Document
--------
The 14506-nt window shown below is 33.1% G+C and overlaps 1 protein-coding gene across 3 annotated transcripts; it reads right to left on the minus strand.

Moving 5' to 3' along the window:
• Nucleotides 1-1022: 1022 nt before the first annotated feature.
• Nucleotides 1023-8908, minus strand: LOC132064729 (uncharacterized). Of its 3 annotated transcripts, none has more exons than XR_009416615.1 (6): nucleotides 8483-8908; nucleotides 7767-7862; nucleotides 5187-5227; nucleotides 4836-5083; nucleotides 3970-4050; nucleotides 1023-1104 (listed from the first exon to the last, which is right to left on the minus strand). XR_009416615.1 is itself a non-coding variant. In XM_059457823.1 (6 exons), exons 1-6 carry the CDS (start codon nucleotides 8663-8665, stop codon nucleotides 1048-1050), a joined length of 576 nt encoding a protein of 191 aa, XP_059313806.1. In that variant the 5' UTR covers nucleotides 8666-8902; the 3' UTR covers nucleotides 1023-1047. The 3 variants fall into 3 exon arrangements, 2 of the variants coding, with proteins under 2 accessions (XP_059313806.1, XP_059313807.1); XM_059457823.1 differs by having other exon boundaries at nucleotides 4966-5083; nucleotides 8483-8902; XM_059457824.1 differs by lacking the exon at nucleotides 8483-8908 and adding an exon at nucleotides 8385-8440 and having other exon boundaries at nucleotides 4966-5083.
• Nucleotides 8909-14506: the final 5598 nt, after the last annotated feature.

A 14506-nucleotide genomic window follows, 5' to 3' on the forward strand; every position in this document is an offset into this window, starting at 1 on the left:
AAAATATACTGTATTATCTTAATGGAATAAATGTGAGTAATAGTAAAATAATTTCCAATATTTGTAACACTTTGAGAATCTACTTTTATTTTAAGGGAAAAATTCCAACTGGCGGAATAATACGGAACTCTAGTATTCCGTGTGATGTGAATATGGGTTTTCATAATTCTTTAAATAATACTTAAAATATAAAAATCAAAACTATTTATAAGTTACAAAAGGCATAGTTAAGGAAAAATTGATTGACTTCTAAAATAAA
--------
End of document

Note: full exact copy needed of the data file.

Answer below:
The 14506-nt window shown below is 33.1% G+C and overlaps 1 protein-coding gene across 3 annotated transcripts; it reads right to left on the minus strand.

Moving 5' to 3' along the window:
• Nucleotides 1-1022: 1022 nt before the first annotated feature.
• Nucleotides 1023-8908, minus strand: LOC132064729 (uncharacterized). Of its 3 annotated transcripts, none has more exons than XR_009416615.1 (6): nucleotides 8483-8908; nucleotides 7767-7862; nucleotides 5187-5227; nucleotides 4836-5083; nucleotides 3970-4050; nucleotides 1023-1104 (listed from the first exon to the last, which is right to left on the minus strand). XR_009416615.1 is itself a non-coding variant. In XM_059457823.1 (6 exons), exons 1-6 carry the CDS (start codon nucleotides 8663-8665, stop codon nucleotides 1048-1050), a joined length of 576 nt encoding a protein of 191 aa, XP_059313806.1. In that variant the 5' UTR covers nucleotides 8666-8902; the 3' UTR covers nucleotides 1023-1047. The 3 variants fall into 3 exon arrangements, 2 of the variants coding, with proteins under 2 accessions (XP_059313806.1, XP_059313807.1); XM_059457823.1 differs by having other exon boundaries at nucleotides 4966-5083; nucleotides 8483-8902; XM_059457824.1 differs by lacking the exon at nucleotides 8483-8908 and adding an exon at nucleotides 8385-8440 and having other exon boundaries at nucleotides 4966-5083.
• Nucleotides 8909-14506: the final 5598 nt, after the last annotated feature.

A 14506-nucleotide genomic window follows, 5' to 3' on the forward strand; every position in this document is an offset into this window, starting at 1 on the left:
AAAATATACTGTATTATCTTAATGGAATAAATGTGAGTAATAGTAAAATAATTTCCAATATTTGTAACACTTTGAGAATCTACTTTTATTTTAAGGGAAAAATTCCAACTGGCGGAATAATACGGAACTCTAGTATTCCGTGTGATGTGAATATGGGTTTTCATAATTCTTTAAATAATACTTAAAATATAAAAATCAAAACTATTTATAAGTTACAAAAGGCATAGTTAAGGAAAAATTGATTGACTTCTAAAATAAA